Custom In-Ear Monitor Configurator
- CMS:Custom .net MVC admin
- Browser Support:IE11, Modern Browsers
- Type:Single Page App
About This Project
This project was my baby for a few months this year (2018) and was an absolute blast to work on. It consisted of a number of pieces:
- Vue.js with Vuex
- A custom .net admin from which I received data via api endpoints for details about the IEMs and to which I submitted orders
This was my first big Vue project (I had worked on a handful of smaller Vue apps at home and at work) and also the first time I used Fabric. Also, while I'd used Vue before, I had never used the SFCs (Single File Components) and had not used a webpack build either. So there were a ton of firsts for me on this project and a ton of stuff to learn.
So first of all - webpack. I'd never used it before and wanted to figure out what it was like to set it up manually (without Vue CLI). Ultimately that might have been a mistake (only because it actually made adding some things later somewhat difficult -- with all the different webpack versions and the way I set it up, I was not finding examples consistent with it online when I had questions). I did like getting to understand a little more about how Webpack works, but I think next time I'm just going to go with the CLI (and will learn about Webpack another way where it doesn't have a risk of impacting my productivity).
I also had never used Canvas before, though granted almost everything I did with it was actually through Fabric (which again, I had never used). Another developer on the team had created a proof of concept early on in the discovery process to make sure we could accomplish what we wanted to do, and at first I made the mistake of just trying to port over that code so I could focus on the other pieces. It was nice for not being overwhelmed early on, but the end result is that I didn't really understand what some of the Fabric-centric pieces were doing and ultimately ended up rewriting them anyway so I'd have a better understanding of what was going on.
Best thing about this project hands down? When I noticed parts of the app were difficult to work in, I made time to refactor during the project. I've done that in the past but nowhere near on this scale. I had always rationalized it before because being in an agency, time is literally money and I could be doing new development. What I didn't consider however was that the time spent refactoring would ultimately make all future development on that project faster and more enjoyable, so it was definitely worth the effort.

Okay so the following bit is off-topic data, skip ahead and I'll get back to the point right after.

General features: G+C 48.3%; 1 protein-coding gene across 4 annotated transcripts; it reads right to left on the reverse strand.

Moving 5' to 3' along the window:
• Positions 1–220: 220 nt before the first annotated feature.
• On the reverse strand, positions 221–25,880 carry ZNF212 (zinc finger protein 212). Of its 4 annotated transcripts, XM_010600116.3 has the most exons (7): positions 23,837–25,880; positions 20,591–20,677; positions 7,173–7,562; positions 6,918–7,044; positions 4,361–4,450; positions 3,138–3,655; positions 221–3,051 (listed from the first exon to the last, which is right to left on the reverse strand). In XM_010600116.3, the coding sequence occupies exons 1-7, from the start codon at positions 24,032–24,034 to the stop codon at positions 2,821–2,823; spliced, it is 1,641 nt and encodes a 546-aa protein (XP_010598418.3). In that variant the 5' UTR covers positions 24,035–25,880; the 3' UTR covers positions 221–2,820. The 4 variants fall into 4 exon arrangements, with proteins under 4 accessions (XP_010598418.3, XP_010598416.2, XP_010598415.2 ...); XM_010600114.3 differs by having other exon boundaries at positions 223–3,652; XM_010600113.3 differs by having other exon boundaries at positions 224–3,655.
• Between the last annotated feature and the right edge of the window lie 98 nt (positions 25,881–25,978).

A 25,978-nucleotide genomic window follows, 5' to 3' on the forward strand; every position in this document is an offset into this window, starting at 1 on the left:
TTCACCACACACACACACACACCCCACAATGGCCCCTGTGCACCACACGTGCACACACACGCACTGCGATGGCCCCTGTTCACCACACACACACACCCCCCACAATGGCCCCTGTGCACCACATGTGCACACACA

Because I didn't spend enough time on new stuff, I also decided I wanted to learn unit testing. I decided to start with a couple of simple components. While I started far too late in the project to actually test every component, it definitely gave me the motivation I needed to start unit testing from the beginning of my next Vue project (or any other project where unit testing would make sense).
Anyway, this project was SUPER fun. I wrote more ES6 on this project than I ever have and it definitely helped me get some of the syntax down that I had been struggling to remember at the beginning of the project. I got to play with some new libraries, learn unit testing with Jest, and work more with Vue (which is always a pleasure). Looking forward to the next time I get a project like this coming down the pipeline!
- Unit testing is relatively simple and definitely helps ensure that you completely understand the component you're building. I'm looking forward to unit testing a project from the beginning next time.
- While I hit a number of challenges at first with using Fabric.js and Vue together, in the end they worked together quite well and I was super thrilled to have all of the Fabric.JS data living in Vuex.
- I used an event bus for a few things and Vuex for others. While I do not know if Vuex was the appropriate solution for everything, sometimes the event bus felt like overkill. I'd like to learn a little more about how I can avoid that feeling next time.